Last week, a U.S district judge ordered that depositions given by Bill Cosby in a 2005 lawsuit be unsealed and made available for public consumption. It revealed that the one-time universally beloved and revered entertainer and comedian admitted to securing drugs with the ultimate goal of having sex with women who may have craved them. His lawyer refused to allow Cosby to answer a direct question as to whether he ever administered the drugs without the women’s consent.
Cosby’s accusers and critics took away from that exchange support of their view that he had indeed drugged unsuspecting women and raped them. Dozens of women have accused Cosby of sexual assault in incidents that stretch back to the ’70s.
My reaction to this sordid revelation as I am sure was the response from many other people throughout the world was one of revulsion and disgust. The latest news even prompted neo-soul singer and ardent defender Jill Scott to denounce the 78-year-old legendary comedian arguing that her initial faith and belief had been misguided and betrayed. Executive film and television producer Judd Apatow had been consistently critical in his denunciations of Cosby.
I wanted my initial reactions to be “say it isn’t so Mr. Cosby!” However, I have to be brutally honest and say that I was not all that surprised. In fact, given the disturbing level of deflection denial and double speak that Cosby and his legal team have engaged in, why should anyone have been? The fact is that this current Cosby saga is a tragedy of epic proportions. This is a man that so many people of all races and walks of life admired, looked up to and held up as a paragon of virtue. Indeed, his image had been so exemplary that the title “America’s dad” had been bestowed upon him by millions.
We have been shocked into reality like a jilted lover and forced to confront the sobering reality that the Heathcliff Huxtable, warm, loving, stern, competent, confident and mildly flawed father figure that many of us as teenagers and pre-teens tuned into NBC to watch on Thursday nights during the 1980s and early 90s was anything but. On the contrary, what has emerged is a man who embodied a Jekyll and Hyde persona. The celebrity in public presented a public profile of warmth, humor and grace. The private man’s manipulative, deceptive, sinister and predatory traits were obscured from an unsuspecting and now dumbfounded public.
As has been noted by many cultural pundits and commentators, the fact is that Cosby’s self-righteous, intellectually dishonest, callous, arrogant and acerbic “blaming the victim” comments toward those who were often on the receiving end of larger social maladies that have and continue to cripple large segments of society have made him the current victim of such stinging commentary. In fact, U.S. District judge Eduardo Robreno cited Cosby’s public stance of moral sermonizing and chastising others for their failings to live up to certain principles while he himself (Cosby) engaged in activities that were the antithesis of the moral codes he implored upon others was the reason for him granting permission to allow release of such graphic and compelling testimony. To be blunt and keeping it real, what Judge Robreno was saying is that “you are a damn hypocrite Mr. Cosby!”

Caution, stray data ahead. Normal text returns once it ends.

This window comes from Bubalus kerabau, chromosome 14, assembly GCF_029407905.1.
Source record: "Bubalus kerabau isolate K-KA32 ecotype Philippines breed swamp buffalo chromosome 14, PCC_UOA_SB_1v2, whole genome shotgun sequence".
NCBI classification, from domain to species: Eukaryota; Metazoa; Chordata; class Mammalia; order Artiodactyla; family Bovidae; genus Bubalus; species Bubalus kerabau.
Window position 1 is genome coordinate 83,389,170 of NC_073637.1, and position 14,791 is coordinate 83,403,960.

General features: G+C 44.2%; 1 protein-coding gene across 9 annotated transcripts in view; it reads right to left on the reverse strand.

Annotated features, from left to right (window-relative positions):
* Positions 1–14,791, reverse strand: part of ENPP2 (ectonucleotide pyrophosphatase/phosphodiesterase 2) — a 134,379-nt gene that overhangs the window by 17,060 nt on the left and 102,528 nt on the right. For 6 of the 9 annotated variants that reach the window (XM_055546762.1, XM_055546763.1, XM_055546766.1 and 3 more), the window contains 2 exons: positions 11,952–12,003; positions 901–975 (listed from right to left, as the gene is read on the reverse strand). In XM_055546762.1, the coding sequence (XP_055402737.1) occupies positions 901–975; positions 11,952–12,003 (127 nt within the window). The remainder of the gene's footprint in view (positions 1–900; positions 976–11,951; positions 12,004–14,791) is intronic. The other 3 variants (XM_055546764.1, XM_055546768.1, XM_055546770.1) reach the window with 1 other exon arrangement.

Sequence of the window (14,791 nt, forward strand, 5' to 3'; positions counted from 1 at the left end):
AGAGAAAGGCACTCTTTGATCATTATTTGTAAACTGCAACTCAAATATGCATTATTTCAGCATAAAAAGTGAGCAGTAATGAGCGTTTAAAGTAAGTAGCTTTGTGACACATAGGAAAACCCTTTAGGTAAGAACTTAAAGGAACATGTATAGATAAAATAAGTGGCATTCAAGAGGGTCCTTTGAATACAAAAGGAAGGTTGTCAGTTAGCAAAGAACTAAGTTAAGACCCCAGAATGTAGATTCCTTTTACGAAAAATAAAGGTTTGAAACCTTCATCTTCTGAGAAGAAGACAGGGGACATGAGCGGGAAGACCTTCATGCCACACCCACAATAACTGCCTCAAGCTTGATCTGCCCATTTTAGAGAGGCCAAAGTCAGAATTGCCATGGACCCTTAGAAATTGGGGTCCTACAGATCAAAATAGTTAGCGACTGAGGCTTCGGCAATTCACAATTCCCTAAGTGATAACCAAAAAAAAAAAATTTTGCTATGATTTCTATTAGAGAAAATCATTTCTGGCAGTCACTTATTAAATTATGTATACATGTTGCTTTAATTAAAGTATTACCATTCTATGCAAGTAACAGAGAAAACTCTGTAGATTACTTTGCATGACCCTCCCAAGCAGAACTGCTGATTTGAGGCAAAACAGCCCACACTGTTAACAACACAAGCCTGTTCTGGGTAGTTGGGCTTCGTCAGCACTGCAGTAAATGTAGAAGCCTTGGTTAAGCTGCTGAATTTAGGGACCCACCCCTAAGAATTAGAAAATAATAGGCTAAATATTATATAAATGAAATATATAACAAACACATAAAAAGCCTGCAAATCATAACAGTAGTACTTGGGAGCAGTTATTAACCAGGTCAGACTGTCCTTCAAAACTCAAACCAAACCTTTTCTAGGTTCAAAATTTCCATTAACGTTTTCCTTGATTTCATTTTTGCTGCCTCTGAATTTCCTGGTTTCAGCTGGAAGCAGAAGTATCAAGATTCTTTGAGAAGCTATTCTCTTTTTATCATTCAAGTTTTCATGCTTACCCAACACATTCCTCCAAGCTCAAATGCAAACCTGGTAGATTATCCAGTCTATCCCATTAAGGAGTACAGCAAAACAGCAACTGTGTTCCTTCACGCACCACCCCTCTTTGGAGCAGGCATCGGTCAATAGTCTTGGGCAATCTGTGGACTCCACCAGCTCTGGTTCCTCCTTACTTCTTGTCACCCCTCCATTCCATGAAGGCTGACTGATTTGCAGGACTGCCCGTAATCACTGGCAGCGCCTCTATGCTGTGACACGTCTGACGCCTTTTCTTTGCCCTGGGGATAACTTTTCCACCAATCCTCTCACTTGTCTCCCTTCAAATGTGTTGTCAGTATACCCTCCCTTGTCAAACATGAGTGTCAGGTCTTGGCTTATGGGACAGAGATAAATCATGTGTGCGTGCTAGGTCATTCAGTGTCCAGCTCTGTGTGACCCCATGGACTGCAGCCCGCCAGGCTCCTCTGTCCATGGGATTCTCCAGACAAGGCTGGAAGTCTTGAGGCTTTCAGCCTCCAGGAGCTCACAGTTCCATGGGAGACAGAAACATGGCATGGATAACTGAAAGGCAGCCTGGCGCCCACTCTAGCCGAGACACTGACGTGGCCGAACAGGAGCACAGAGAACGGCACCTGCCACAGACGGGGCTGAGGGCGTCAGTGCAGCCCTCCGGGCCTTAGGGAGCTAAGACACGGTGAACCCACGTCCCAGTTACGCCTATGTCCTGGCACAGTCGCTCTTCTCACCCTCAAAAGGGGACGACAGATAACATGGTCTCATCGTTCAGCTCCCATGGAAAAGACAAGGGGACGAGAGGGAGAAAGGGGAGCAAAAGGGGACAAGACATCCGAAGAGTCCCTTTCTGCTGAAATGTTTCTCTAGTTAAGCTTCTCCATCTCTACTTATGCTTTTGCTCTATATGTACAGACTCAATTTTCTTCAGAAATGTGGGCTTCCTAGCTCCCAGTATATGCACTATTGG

Moreover, as a Black person who was born in the first half of the 20th century, prior to 1950, the product of a hyper-segregated America, in Philadelphia, under modest economic circumstances as Cosby did, should certainly be aware of the devastating impact that poverty, sophisticated and subtle discrimination and lack of access to the mainstream can have on those who are victims to such social inequities and inequalities. Economic and structural racism are undeniable factors in the lives of many poor people of color. Bill Cosby should know this. Instead of acknowledging such brutal facts, he resorted to espousing and promoting a dangerously misguided form of respectability politics that too often places the responsibility for change on those who are being disrespected. Perhaps decades of considerable wealth removed him from any semblance of reality.
To be sure, there are a number of public entertainers, comedians (especially those whose careers have not been even half as successful as Cosby’s) as well as private citizens of all races who are privately and, in some cases, publically taking delight in the destruction, demise and downfall of a comedic and entertainment icon. I am not among them. Schadenfreude is not a hobby of mine.
The amount of grief, heartache, public embarrassment and humiliation that Cosby has caused his wife, children, friends, and others in his inner circle has undoubtedly been indescribable. Moreover, to all those fans who did not know him personally, yet saw him as akin to their favorite teacher, lovable neighbor, wise uncle, their own biological father or other beloved figure, Cosby has disappointed them mightily.
While none of us is above criticism regardless of who we are, the fact is Cosby’s current predicament is a classic example of why all of us should tread with caution before we become too overly harsh in our judgment of others for what we perceive to be their shortcomings. We are all mortal human beings devoid of total perfection. Perhaps Bill Cosby should have heeded his own advice and behaved accordingly.
Elwood Watson, Ph.D. is a professor of History, African American Studies and Gender Studies at East Tennessee State University. He is the co-author of Beginning A Career in Academia: A Guide To Graduate Students of Color. (Routledge Press, 2014)